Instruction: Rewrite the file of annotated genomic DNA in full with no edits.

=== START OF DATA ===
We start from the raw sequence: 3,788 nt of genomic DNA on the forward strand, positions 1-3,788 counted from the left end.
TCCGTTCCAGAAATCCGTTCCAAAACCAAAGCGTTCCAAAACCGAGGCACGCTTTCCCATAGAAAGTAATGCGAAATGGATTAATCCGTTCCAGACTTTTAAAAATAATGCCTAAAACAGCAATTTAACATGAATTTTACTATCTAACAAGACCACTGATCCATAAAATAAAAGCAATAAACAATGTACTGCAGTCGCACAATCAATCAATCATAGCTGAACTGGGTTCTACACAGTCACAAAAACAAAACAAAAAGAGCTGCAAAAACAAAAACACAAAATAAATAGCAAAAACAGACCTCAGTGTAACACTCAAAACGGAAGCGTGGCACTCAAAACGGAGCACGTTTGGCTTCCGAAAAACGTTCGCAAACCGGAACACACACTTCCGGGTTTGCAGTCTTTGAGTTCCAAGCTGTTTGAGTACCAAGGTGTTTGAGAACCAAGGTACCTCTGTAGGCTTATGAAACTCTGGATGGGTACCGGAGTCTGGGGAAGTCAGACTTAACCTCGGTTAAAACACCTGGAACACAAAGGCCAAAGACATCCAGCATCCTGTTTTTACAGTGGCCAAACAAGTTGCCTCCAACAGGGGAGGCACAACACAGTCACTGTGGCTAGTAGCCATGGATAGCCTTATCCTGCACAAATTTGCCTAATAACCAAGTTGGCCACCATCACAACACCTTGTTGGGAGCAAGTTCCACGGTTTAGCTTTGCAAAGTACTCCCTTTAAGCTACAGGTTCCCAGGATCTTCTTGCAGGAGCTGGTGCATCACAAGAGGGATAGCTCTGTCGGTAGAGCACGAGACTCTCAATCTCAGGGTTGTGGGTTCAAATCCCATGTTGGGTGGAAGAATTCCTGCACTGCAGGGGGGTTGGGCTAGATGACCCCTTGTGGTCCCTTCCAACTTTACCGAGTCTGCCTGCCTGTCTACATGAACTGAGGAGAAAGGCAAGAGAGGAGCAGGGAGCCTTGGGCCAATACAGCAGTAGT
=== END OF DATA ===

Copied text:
We start from the raw sequence: 3,788 nt of genomic DNA on the forward strand, positions 1-3,788 counted from the left end.
TCCGTTCCAGAAATCCGTTCCAAAACCAAAGCGTTCCAAAACCGAGGCACGCTTTCCCATAGAAAGTAATGCGAAATGGATTAATCCGTTCCAGACTTTTAAAAATAATGCCTAAAACAGCAATTTAACATGAATTTTACTATCTAACAAGACCACTGATCCATAAAATAAAAGCAATAAACAATGTACTGCAGTCGCACAATCAATCAATCATAGCTGAACTGGGTTCTACACAGTCACAAAAACAAAACAAAAAGAGCTGCAAAAACAAAAACACAAAATAAATAGCAAAAACAGACCTCAGTGTAACACTCAAAACGGAAGCGTGGCACTCAAAACGGAGCACGTTTGGCTTCCGAAAAACGTTCGCAAACCGGAACACACACTTCCGGGTTTGCAGTCTTTGAGTTCCAAGCTGTTTGAGTACCAAGGTGTTTGAGAACCAAGGTACCTCTGTAGGCTTATGAAACTCTGGATGGGTACCGGAGTCTGGGGAAGTCAGACTTAACCTCGGTTAAAACACCTGGAACACAAAGGCCAAAGACATCCAGCATCCTGTTTTTACAGTGGCCAAACAAGTTGCCTCCAACAGGGGAGGCACAACACAGTCACTGTGGCTAGTAGCCATGGATAGCCTTATCCTGCACAAATTTGCCTAATAACCAAGTTGGCCACCATCACAACACCTTGTTGGGAGCAAGTTCCACGGTTTAGCTTTGCAAAGTACTCCCTTTAAGCTACAGGTTCCCAGGATCTTCTTGCAGGAGCTGGTGCATCACAAGAGGGATAGCTCTGTCGGTAGAGCACGAGACTCTCAATCTCAGGGTTGTGGGTTCAAATCCCATGTTGGGTGGAAGAATTCCTGCACTGCAGGGGGGTTGGGCTAGATGACCCCTTGTGGTCCCTTCCAACTTTACCGAGTCTGCCTGCCTGTCTACATGAACTGAGGAGAAAGGCAAGAGAGGAGCAGGGAGCCTTGGGCCAATACAGCAGTAGT